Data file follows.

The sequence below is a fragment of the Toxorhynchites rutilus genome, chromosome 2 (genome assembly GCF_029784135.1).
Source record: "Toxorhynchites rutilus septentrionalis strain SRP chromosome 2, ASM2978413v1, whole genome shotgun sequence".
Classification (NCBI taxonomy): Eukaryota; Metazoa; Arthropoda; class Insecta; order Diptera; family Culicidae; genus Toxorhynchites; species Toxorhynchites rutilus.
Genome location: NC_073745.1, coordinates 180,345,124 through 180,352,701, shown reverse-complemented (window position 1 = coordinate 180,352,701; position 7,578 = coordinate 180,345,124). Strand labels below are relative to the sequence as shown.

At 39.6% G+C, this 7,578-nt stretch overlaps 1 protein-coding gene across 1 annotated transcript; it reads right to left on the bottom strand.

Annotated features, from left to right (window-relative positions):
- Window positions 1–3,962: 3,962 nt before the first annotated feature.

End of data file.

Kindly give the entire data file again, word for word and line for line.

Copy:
The sequence below is a fragment of the Toxorhynchites rutilus genome, chromosome 2 (genome assembly GCF_029784135.1).
Source record: "Toxorhynchites rutilus septentrionalis strain SRP chromosome 2, ASM2978413v1, whole genome shotgun sequence".
Classification (NCBI taxonomy): Eukaryota; Metazoa; Arthropoda; class Insecta; order Diptera; family Culicidae; genus Toxorhynchites; species Toxorhynchites rutilus.
Genome location: NC_073745.1, coordinates 180,345,124 through 180,352,701, shown reverse-complemented (window position 1 = coordinate 180,352,701; position 7,578 = coordinate 180,345,124). Strand labels below are relative to the sequence as shown.

At 39.6% G+C, this 7,578-nt stretch overlaps 1 protein-coding gene across 1 annotated transcript; it reads right to left on the bottom strand.

Annotated features, from left to right (window-relative positions):
- Window positions 1–3,962: 3,962 nt before the first annotated feature.